House Dems Looking For Republicans Willing To Bag Gun Bills

Democrats are desperate to push gun control forward while they have the majority in the House. However, anyone with half a brain knows that, despite their best efforts, Democrats don’t have a hope in hell of getting anything passed beyond there, especially with the deep partisan divide that has taken hold of our nation.

To get anything done, Democrats are going to have to woo some Republicans over to their side, and that’s precisely what they’re trying to do.

Democratic supporters who helped sweep in a new class of lawmakers promising a gun law overhaul might have to wait longer than they’d like for that agenda to materialize in the form of bills.

While Democrats wrestled back the majority in the House, Republicans still control the Senate, and Donald Trump is still in the Oval Office.

That doesn’t mean Democrats won’t try to win over some Republicans who have expressed interest in tackling a few gun law issues, such as outlawing bump stocks and closing a loophole that allows private arms vendors to sell guns without federal regulation.

I am going to break in here to point out a flaw.

“Private arms vendors” sound like dealers who are skipping out on doing background checks. That’s not what’s happening, though. What’s happening is that someone decides they have a gun they want to get rid of for whatever reason, so they sell it to another individual. It’s like selling a used car or an old bed. It isn’t some back-alley gun deal made legal.

Anyway, let’s continue.

So far, House Democrats have indicated they will prioritize measures that have at least some bipartisan support, bills they think could eventually garner 60 votes in the Senate and Trump’s signature.

That nitty-gritty coalition-building process could slow the number of bills that make it to the House floor. But if advocates want results and not a pileup of legislation that is dead-on-arrival in the Senate, that’s the most realistic approach, Democrats said.

“You start with those that you’re most likely to get support from across the aisle, and you build up to things that people consider more extreme, like bans,” Democratic Rep. Dina Titus of Nevada said.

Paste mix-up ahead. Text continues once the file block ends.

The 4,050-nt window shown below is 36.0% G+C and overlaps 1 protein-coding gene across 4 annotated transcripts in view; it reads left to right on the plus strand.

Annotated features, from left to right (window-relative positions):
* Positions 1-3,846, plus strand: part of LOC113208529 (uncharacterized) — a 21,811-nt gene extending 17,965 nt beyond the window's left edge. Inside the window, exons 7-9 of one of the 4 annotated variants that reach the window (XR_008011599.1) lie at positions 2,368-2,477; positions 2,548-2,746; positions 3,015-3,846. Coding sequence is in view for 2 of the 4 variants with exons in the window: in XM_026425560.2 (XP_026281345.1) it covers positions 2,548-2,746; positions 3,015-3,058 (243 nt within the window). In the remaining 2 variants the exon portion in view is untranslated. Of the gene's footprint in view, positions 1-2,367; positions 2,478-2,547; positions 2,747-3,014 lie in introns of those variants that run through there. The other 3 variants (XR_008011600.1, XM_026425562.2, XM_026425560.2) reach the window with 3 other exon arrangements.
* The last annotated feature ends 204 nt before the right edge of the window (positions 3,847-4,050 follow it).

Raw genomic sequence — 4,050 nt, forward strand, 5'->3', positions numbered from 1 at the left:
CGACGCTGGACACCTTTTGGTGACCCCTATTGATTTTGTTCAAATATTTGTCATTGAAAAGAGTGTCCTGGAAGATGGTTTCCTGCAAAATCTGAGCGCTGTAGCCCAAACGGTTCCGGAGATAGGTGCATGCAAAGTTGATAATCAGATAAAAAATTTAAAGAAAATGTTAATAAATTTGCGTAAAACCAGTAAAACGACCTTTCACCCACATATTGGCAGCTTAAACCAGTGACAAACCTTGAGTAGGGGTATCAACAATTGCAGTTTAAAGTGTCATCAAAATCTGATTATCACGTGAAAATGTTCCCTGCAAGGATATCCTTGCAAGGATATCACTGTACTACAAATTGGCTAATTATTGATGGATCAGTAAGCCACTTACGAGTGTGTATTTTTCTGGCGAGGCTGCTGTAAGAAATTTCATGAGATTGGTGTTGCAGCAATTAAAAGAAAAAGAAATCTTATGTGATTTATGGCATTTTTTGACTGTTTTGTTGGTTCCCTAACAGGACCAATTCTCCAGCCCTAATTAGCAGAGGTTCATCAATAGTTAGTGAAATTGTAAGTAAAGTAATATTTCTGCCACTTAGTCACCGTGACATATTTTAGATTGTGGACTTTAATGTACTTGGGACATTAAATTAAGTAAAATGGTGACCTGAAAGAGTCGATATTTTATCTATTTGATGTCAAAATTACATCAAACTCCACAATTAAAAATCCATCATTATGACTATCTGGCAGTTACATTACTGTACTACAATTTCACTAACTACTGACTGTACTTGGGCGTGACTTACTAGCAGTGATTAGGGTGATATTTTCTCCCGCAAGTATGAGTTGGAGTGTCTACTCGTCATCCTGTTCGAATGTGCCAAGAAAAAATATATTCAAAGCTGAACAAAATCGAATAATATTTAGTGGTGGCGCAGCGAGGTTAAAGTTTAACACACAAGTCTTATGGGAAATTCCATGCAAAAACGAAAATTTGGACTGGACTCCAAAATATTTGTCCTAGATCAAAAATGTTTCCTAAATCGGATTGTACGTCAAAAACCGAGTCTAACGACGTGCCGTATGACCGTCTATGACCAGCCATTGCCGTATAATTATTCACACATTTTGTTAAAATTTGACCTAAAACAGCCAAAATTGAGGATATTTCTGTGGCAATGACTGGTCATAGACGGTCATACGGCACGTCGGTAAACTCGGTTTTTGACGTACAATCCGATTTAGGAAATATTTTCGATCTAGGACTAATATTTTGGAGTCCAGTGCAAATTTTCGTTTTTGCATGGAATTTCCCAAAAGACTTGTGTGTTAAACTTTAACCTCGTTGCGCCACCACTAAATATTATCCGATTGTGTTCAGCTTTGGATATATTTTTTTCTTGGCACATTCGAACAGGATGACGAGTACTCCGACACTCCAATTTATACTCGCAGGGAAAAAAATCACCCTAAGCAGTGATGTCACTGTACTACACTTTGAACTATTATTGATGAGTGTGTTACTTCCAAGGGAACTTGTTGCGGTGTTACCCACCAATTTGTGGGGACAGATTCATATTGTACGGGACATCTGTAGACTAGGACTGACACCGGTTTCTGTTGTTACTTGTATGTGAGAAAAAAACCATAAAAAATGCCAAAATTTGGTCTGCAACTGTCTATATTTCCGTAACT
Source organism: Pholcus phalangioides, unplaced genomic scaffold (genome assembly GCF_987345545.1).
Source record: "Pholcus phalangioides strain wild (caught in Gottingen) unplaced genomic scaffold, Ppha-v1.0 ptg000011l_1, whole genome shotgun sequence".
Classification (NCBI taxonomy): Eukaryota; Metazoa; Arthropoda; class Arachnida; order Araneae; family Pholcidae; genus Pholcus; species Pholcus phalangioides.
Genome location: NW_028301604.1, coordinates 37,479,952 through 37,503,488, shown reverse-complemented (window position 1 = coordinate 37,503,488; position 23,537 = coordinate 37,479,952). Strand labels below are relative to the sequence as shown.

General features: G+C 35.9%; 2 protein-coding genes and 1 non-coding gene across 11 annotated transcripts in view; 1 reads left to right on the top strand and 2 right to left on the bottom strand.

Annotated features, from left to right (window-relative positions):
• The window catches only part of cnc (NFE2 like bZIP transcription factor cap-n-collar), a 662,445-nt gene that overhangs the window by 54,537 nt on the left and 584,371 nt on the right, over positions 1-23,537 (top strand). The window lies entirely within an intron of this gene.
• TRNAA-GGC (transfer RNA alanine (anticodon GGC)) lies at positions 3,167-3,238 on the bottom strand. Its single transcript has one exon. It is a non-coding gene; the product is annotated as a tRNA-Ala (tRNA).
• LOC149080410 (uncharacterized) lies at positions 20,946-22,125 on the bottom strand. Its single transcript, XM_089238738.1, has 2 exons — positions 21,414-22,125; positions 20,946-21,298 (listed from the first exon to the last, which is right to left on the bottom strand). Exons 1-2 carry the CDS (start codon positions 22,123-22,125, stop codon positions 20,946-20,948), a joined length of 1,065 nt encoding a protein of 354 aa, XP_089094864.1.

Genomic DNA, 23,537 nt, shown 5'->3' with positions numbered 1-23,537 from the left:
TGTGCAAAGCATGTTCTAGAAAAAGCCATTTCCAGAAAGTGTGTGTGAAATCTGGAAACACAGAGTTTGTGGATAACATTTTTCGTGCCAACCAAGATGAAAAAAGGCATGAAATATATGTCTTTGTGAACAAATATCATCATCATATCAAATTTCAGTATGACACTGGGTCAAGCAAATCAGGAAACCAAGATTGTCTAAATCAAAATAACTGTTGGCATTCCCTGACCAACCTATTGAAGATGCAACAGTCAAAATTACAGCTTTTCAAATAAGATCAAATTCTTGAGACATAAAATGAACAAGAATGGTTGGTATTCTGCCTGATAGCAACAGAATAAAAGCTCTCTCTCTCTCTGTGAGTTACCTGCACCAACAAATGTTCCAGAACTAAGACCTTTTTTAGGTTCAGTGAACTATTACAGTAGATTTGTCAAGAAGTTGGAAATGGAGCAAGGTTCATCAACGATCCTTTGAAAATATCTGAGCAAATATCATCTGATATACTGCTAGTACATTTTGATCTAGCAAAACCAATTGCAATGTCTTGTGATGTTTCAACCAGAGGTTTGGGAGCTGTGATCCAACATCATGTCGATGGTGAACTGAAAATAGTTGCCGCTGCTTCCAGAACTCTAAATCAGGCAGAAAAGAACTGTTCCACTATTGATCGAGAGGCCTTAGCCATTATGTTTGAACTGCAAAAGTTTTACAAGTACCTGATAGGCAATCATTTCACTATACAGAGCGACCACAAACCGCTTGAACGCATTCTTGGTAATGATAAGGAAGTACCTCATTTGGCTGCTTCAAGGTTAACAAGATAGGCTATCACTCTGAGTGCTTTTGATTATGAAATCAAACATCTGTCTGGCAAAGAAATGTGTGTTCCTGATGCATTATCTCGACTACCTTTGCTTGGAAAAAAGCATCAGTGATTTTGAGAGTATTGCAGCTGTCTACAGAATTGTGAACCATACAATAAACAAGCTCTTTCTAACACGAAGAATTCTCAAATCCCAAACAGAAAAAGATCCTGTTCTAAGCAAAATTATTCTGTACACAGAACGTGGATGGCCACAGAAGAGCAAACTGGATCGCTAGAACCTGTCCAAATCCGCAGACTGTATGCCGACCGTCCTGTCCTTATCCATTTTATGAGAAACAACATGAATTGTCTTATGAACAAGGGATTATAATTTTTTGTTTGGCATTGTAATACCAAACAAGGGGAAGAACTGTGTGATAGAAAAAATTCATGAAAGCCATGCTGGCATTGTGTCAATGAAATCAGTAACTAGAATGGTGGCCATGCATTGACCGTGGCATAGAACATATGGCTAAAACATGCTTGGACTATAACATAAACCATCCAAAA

So how are they doing it?

That’s easy. There have always been some Republicans willing to sell out gun owners.

Titus is working with Pennsylvania Republican Rep. Brian Fitzpatrick to reintroduce a bill that would authorize the Bureau of Alcohol, Tobacco, Firearms, and Explosives to regulate the movement and sale of bump stocks that allow semiautomatic weapons to fire at the rate of a machine gun.

The Trump administration moved in December to unilaterally ban bump stocks by reclassifying them as automatic weapons, but the Gun Owners of America sued the administration over the policy.

Other gun safety bills House Democrats will propose in their nascent majority will be similarly narrow and issue-specific instead of sweeping packages that failed in 2009 and 2010 when they controlled the House, had 60 votes in the Senate and held the White House.

Take HR 8, for instance, introduced by five Democrats and five Republicans earlier this month that would require gun sellers, including private vendors, to conduct background checks on buyers.

“That’s the only thing in the bill,” said Robin Lloyd, a former Democratic House aide who now heads the government affairs program at former Arizona Rep. Gabrielle Giffords’ namesake gun control advocacy group.

Now, it’s a smart move for Democrats to do it this way. Sweeping measures tend to have something in them to piss everyone off. It makes them easy to defeat. Even some Democrats will vote against those kinds of measures simply because there’s something in them that their constituents may not like.

But doing these individual measures turns up the heat on all the Democrats and even some Republicans in less than secure seats. It forces them to go on the record on this particular issue. I don’t like it, but it’s smart from a strategic sense.

The saving grace is that the Democrats don’t have the muscle in the Senate to even bring this for a vote. The question is will enough Republican senators oppose measures like this?

Don’t think for one minute that Democrats failing to gain control of the Senate means we’re safe. It means we’re not totally screwed, but there will still be a fight. It means it’s up to us to remind our senators how we feel about gun control. They need emails and phone calls and everything else we can send to make it very clear that this is a line they don’t want to cross.

The truth is that every little bit that gets nibbled away by bills like this is used to justify the next nibble. They need to be stopped and stopped cold.

Get ready to fight.